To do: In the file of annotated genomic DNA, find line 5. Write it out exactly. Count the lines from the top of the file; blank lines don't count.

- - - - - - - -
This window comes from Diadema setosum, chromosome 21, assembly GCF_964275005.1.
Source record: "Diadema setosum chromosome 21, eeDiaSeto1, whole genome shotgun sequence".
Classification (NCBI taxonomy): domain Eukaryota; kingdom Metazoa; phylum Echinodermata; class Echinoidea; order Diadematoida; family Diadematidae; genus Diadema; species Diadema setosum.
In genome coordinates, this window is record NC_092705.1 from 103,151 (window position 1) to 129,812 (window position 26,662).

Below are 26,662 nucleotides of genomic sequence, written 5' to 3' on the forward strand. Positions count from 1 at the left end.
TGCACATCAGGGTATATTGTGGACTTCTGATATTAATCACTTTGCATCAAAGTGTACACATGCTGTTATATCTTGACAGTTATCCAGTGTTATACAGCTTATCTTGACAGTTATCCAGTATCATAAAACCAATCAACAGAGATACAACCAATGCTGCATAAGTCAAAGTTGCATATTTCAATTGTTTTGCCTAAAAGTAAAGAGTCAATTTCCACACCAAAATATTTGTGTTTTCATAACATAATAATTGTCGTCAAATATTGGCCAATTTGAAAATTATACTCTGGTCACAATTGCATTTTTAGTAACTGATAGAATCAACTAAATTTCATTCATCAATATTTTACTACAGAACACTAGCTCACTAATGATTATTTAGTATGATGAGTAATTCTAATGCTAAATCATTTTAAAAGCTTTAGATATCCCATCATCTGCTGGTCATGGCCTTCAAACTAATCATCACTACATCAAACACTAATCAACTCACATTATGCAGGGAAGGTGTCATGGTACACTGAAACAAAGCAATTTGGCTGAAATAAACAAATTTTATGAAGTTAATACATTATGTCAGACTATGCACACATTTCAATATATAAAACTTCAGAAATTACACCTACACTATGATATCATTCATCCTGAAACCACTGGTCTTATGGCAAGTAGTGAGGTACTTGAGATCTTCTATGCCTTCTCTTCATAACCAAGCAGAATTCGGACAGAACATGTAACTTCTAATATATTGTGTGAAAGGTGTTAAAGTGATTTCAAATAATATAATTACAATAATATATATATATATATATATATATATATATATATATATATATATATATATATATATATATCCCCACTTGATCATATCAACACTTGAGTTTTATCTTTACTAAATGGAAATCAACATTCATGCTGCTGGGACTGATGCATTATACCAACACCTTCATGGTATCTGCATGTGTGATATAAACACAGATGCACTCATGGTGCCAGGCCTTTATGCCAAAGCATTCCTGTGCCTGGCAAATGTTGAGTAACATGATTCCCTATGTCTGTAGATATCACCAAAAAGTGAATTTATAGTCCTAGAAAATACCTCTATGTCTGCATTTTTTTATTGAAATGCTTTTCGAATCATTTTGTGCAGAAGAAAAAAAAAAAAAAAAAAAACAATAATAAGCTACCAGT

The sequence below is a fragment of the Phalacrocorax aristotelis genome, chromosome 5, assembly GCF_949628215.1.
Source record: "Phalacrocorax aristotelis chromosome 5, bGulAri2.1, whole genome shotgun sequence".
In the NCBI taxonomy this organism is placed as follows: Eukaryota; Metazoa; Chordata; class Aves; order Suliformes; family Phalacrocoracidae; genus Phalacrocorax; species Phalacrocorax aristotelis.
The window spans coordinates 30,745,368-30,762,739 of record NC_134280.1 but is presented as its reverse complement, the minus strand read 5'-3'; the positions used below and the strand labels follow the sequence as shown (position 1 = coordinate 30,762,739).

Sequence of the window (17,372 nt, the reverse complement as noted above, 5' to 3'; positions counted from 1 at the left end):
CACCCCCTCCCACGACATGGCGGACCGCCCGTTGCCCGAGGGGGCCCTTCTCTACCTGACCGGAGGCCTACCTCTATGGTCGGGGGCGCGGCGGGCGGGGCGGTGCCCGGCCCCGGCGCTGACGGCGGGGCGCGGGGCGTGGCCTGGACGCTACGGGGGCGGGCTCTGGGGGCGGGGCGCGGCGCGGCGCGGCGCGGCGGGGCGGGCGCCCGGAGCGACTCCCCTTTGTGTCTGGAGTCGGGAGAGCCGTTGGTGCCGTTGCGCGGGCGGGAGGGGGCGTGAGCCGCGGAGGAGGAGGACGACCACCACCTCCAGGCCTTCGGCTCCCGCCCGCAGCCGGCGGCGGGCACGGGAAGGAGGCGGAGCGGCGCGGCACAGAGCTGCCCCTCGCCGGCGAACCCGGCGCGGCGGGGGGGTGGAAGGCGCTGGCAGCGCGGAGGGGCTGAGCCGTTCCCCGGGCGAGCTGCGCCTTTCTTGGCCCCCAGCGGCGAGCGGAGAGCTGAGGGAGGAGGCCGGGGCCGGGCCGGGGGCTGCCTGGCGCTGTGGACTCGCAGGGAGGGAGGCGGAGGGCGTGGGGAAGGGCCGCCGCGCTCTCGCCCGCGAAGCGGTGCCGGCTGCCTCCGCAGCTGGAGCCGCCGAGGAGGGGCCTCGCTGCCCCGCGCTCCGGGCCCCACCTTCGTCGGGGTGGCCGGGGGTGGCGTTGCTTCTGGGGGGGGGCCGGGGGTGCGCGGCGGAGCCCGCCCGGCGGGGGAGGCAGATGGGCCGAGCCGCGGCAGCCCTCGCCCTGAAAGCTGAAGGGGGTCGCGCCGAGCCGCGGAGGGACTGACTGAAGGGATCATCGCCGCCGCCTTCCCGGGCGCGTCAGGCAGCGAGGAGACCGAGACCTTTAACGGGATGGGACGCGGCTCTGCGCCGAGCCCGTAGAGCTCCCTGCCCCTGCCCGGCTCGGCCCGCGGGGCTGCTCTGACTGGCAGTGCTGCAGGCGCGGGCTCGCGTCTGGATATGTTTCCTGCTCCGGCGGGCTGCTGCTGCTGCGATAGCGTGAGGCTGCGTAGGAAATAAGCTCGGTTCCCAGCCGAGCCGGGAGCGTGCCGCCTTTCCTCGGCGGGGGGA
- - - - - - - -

Below are 26,662 nucleotides of genomic sequence, written 5' to 3' on the forward strand. Positions count from 1 at the left end.